Emptying the lock. Maelstrom!
When there were two boats in the lock, it was easier, but when it was only our boat, someone had to hold the center line to keep the boat secure to the side, so she wouldn't bounce around in the lock as it filled.
Martin makes a big deal out of holding the center line
For each lock, gates had to be opened (or closed) and paddles had to be cranked open. Once the lock was filled or emptied, the gates had to opened to allow the boat in or out and then closed again. The gates were operated by huge heavy wooden or stone "handles" that it took all your weight to move. The cranks were operated with a windlass and there were usually two sets of them, depending on which gate you were at. Usually Martin and Karin would set up station on either side of the lock and deal with the paddles and the gates while I held the center line. They got very good and quick about opening and closing everything!
Altogether, during our trip up and down the canal, we passed through 20 locks! It was fast and easy with 4 of us to handle everything. I was impressed by the 2 older ladies we met who were each going through on their OWN respective boats! They told us they had earned their chips and glass of wine each evening :)
At the height of our journey, we headed through the nearly 2-mile long Blisworth tunnel, which was originally started in 1793 but finally opened in 1805 after it had collapsed 3 years into construction. It was pitch black except for our spotlight at the front of the boat and dripping water from the ceiling. Occasionally we passed giant ventilation holes in the ceiling but mostly all one could see was brickwork and the shining spotlights of oncoming boats.
After exiting the tunnel, Anders turned the boat around and we headed back downstream in order to get back to our starting point by Friday morning. We stopped in the pretty canal-side village of Stoke Bruerne and visited the Canal Museum, where I was interested to learn about leggers, men who "walked" the boats through the tunnel by lying on planks sticking out from the side and pushing the boats along with their feet against the tunnel walls. Click here for a photo of leggers!
We were also happy to see the candy boat moored just north of the village where we bought toffees and licorice and strawberry balls, along with yummy little rhubarb and custard hard candies.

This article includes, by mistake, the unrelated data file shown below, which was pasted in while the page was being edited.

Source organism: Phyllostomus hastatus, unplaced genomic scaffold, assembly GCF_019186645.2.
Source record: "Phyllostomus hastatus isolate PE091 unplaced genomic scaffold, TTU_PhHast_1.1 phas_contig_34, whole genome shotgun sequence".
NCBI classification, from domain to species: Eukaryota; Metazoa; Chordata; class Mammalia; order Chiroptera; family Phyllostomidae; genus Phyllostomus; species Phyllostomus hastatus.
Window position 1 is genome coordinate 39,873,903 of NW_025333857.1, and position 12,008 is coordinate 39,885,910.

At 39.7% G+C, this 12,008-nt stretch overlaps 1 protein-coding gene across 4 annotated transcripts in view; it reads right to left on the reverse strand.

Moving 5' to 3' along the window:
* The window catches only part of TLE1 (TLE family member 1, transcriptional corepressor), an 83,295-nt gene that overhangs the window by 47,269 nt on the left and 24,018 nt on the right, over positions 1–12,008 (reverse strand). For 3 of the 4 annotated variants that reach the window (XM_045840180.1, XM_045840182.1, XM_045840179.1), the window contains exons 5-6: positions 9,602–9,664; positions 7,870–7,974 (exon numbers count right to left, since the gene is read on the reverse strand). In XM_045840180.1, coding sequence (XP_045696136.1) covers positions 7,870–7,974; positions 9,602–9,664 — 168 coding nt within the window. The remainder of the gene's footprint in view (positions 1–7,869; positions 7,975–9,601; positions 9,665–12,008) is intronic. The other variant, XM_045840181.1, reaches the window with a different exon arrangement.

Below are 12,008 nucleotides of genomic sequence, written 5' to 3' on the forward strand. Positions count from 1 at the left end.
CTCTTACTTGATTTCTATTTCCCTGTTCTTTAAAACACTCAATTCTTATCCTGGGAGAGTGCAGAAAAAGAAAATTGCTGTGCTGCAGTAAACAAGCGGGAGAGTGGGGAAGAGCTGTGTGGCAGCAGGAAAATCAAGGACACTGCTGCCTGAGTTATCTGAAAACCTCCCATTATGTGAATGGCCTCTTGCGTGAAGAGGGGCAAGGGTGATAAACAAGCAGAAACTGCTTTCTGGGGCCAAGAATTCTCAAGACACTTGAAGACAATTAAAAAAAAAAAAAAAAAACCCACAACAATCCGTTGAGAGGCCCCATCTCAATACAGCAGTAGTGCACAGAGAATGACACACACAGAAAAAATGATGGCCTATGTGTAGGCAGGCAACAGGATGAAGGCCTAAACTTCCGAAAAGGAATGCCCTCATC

We stopped along the way at various pubs and restaurants for dinner, and enjoyed the usual English pub fare (as well as the free Wi-fi when we could get it, which wasn't often). Evenings were quite cozy, listening to the water lap at the sides of the canal as boats passed us after we had moored for the night and returned to the boat for myskväll.
Apart from the locks, the only other real excitement was caused by the boat that RAMMED US. Karin was actually at the tiller, though she apparently leapt down into the cabin as soon as it happened, abandoning her post to her dad. Martin and I were in the main cabin and had no idea what had happened; just a huge BANG and shake and then grinding noise as the other boat scraped along our bow. We had just started under a narrow bridge when they hit us. They hadn't sounded the horn and they were on the wrong side to boot. Anders said they didn't look very sober either when we finally got straightened out and passed each other. Our boat was scratched and two glasses on the table fell off and broke, but nothing more serious than that, thank goodness.
The afternoon after we came out of the tunnel and headed back downstream the clouds closed in and it started raining. A steady downpour all the way through the night and into the next morning when we dropped the boat off. It was fun while the sun was shining but I can't imagine hanging out on the canal during inclement weather.
All in all, it was fun and definitely worth the money, but I will be really, really glad when I get my land legs completely back and the swaying sensation in my head is gone for good. :)